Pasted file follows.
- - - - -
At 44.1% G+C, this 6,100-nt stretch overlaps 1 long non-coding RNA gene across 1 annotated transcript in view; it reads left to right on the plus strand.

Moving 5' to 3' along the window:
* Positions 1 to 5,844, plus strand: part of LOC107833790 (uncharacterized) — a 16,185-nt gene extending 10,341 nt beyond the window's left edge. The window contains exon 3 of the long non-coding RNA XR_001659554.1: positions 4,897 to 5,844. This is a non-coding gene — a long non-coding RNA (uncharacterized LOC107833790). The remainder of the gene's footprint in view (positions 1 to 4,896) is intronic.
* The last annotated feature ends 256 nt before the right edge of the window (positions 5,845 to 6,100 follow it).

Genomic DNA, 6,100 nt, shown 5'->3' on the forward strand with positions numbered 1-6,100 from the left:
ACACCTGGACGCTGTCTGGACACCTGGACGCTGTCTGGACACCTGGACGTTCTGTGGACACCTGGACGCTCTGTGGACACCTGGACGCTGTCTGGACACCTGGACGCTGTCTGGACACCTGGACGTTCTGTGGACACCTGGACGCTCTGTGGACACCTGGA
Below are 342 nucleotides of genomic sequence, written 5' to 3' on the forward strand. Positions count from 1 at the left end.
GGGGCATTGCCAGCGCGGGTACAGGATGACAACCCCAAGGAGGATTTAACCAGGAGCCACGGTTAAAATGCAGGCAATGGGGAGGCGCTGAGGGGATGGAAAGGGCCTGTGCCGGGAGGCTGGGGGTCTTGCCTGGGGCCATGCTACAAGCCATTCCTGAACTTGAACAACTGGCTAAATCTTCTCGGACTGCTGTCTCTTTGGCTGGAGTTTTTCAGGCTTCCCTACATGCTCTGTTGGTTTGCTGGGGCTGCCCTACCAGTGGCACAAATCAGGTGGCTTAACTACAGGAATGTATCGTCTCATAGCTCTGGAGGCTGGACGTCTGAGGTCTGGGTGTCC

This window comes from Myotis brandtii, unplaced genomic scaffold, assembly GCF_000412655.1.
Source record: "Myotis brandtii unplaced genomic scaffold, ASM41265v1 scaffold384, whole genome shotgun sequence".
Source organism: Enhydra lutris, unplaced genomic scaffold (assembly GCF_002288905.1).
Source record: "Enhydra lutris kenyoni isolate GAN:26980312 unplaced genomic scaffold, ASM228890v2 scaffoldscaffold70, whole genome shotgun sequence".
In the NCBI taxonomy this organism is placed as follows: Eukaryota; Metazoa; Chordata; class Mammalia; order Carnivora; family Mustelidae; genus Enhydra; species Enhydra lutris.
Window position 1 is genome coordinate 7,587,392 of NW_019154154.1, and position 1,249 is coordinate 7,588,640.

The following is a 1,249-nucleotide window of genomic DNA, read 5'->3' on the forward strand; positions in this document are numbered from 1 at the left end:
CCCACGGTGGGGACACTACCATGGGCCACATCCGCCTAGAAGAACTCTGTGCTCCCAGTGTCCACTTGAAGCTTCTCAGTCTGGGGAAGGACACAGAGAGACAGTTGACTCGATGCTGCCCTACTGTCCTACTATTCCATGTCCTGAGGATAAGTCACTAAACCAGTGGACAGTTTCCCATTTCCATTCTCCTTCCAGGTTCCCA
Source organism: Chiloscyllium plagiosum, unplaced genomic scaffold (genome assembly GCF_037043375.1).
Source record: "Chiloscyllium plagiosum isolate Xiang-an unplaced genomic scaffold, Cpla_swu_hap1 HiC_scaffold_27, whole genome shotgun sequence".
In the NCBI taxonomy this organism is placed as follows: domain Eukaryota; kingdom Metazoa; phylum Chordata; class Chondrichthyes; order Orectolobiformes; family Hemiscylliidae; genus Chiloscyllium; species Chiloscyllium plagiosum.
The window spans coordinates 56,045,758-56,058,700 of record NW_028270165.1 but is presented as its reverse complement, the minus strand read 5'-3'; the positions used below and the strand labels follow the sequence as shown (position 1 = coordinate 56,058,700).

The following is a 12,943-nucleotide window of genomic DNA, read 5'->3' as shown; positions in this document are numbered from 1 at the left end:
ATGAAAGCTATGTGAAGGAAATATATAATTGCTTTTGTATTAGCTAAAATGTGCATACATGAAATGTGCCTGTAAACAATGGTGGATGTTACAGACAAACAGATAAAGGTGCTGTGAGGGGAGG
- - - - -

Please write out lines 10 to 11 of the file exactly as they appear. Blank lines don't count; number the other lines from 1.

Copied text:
Source record: "Myotis brandtii unplaced genomic scaffold, ASM41265v1 scaffold384, whole genome shotgun sequence".
Source organism: Enhydra lutris, unplaced genomic scaffold (assembly GCF_002288905.1).